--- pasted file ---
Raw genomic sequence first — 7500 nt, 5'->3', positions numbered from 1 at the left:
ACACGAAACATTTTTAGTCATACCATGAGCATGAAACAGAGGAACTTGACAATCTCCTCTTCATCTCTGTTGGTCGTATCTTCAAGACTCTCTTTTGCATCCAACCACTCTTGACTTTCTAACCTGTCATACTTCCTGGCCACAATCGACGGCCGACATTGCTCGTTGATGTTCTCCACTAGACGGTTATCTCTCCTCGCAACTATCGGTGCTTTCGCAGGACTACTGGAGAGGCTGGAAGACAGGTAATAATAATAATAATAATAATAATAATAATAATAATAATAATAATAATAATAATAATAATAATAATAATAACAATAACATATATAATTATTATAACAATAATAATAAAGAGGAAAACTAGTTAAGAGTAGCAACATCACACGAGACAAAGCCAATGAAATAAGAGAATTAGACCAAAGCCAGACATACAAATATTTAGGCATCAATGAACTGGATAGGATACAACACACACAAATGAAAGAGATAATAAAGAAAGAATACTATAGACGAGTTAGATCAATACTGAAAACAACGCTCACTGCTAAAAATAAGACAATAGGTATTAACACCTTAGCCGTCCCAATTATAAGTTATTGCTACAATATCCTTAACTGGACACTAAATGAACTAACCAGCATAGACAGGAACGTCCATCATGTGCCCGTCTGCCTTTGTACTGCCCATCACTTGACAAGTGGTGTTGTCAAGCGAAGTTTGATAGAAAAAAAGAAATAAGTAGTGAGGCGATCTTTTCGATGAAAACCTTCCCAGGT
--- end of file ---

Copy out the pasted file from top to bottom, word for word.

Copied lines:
Raw genomic sequence first — 7500 nt, 5'->3', positions numbered from 1 at the left:
ACACGAAACATTTTTAGTCATACCATGAGCATGAAACAGAGGAACTTGACAATCTCCTCTTCATCTCTGTTGGTCGTATCTTCAAGACTCTCTTTTGCATCCAACCACTCTTGACTTTCTAACCTGTCATACTTCCTGGCCACAATCGACGGCCGACATTGCTCGTTGATGTTCTCCACTAGACGGTTATCTCTCCTCGCAACTATCGGTGCTTTCGCAGGACTACTGGAGAGGCTGGAAGACAGGTAATAATAATAATAATAATAATAATAATAATAATAATAATAATAATAATAATAATAATAATAATAATAATAACAATAACATATATAATTATTATAACAATAATAATAAAGAGGAAAACTAGTTAAGAGTAGCAACATCACACGAGACAAAGCCAATGAAATAAGAGAATTAGACCAAAGCCAGACATACAAATATTTAGGCATCAATGAACTGGATAGGATACAACACACACAAATGAAAGAGATAATAAAGAAAGAATACTATAGACGAGTTAGATCAATACTGAAAACAACGCTCACTGCTAAAAATAAGACAATAGGTATTAACACCTTAGCCGTCCCAATTATAAGTTATTGCTACAATATCCTTAACTGGACACTAAATGAACTAACCAGCATAGACAGGAACGTCCATCATGTGCCCGTCTGCCTTTGTACTGCCCATCACTTGACAAGTGGTGTTGTCAAGCGAAGTTTGATAGAAAAAAAGAAATAAGTAGTGAGGCGATCTTTTCGATGAAAACCTTCCCAGGT